Quote Originally Posted by tsurara View Post
The problem is in the definition of "The Common Good" and who is left out of the equation. Rarely does "the common good" include everyone. Often it's a slim majority (and ocaisionally not even a majority at all). When you begin to restrict the other "inalieable", constitutionally guaranteed rights of anyone in order to further even a large group's "higher" goal: you're walking a very dangerous path.

An example that PERSONALLY ticks me off, because I end up on the wrong end of it:

In the United States and Japan, all foreign visitors and residents are treated like criminals every time they enter the country. They are fingerprinted, photographed, and questioned. American and Japanese citizens require only passports. It takes HOURS and it can be incredibly humiliating and infuriating (especially as in order to BE a foreign resident you've ALREADY had a background check, applied for a foreign residents' card and have completed multiple procedures to ensure that you're NOT a criminal.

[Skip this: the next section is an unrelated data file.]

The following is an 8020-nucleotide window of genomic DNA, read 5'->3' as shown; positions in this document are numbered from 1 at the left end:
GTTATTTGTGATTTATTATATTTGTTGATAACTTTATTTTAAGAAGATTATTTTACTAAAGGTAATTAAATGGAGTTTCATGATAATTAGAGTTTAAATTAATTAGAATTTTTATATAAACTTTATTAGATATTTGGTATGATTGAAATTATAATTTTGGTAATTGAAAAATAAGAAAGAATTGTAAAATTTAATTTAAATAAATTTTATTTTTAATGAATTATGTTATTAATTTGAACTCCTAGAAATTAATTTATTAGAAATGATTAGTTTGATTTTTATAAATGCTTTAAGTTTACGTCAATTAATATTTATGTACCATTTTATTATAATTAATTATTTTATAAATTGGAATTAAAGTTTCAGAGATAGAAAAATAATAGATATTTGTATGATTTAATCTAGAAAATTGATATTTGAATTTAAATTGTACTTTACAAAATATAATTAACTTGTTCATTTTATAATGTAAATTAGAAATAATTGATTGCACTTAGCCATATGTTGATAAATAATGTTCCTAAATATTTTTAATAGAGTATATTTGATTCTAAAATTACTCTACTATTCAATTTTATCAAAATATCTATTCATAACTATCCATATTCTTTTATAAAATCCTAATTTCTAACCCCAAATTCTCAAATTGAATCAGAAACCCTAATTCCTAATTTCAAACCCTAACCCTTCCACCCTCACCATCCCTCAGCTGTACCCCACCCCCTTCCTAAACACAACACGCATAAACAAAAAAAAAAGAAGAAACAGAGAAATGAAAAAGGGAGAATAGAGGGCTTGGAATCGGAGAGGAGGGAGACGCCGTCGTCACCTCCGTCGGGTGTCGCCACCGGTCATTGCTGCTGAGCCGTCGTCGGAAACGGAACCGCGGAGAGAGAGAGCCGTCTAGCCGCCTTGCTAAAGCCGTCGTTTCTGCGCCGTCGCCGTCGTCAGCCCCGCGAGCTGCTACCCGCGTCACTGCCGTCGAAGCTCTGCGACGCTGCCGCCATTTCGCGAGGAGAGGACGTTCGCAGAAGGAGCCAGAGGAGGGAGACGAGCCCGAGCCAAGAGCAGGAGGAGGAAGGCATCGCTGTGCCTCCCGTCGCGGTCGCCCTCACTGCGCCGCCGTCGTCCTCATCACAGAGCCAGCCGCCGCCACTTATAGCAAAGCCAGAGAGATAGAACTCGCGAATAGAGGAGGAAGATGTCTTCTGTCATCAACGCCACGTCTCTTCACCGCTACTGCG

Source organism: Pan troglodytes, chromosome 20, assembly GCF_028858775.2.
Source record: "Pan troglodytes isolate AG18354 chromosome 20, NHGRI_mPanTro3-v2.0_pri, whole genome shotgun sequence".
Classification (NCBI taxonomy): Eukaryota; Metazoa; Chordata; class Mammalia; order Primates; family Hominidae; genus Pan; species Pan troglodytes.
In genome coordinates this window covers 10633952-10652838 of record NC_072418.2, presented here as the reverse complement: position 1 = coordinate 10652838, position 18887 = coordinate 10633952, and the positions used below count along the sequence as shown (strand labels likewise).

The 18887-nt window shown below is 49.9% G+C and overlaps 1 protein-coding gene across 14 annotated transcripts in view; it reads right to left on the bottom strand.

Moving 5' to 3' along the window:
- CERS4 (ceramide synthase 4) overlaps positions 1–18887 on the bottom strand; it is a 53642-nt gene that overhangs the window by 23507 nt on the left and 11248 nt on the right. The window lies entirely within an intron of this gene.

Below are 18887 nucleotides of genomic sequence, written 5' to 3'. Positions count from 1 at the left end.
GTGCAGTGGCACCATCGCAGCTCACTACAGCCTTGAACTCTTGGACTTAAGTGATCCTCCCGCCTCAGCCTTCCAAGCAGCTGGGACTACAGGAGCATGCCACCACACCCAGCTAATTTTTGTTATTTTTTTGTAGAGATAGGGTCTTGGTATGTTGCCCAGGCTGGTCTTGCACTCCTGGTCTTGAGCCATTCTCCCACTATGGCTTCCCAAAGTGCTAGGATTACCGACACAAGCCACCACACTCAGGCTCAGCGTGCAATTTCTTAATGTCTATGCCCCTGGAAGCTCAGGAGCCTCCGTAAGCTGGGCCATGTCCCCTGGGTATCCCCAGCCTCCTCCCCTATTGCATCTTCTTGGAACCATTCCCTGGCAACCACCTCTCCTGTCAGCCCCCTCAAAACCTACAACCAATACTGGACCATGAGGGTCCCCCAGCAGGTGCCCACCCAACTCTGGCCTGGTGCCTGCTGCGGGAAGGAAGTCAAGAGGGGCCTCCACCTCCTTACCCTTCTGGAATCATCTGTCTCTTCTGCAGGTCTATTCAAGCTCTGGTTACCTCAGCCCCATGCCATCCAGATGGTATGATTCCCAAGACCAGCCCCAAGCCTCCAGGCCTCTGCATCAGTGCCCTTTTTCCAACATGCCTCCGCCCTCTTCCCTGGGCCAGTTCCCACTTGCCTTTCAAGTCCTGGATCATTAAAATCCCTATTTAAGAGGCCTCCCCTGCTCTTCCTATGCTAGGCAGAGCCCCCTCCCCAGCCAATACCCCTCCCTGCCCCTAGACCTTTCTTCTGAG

The justification: terrorists and criminals could enter the country from other countries. It's for the common good.

The reality: A vast majority of crimes and terrorist acts committed in each respective nation are committed by their own nationals or holders of legitimate passports obtained through shady dealings. Japan, in particular, has NEVER had a terrorist attack that wasn't perpetrated by JAPANESE.

Here we have "the good of all" acting as an excuse for systematic racism.
You definitely got a point there Tsurara. But my whole issue with this is, that these groups jump into be against anything at the first moment they can. It doesn't matter whether it's the fingerprinting (you mentioned), or the HIV testing, or even the use of water; regardless of what the scenario is on the spectrum they will jump on it.

At one point it would almost seem to me like they are just doing it for the sake of getting on the news. Indeed some are very very farfetched, but at the same time there are just as matter situations that are no-brainers.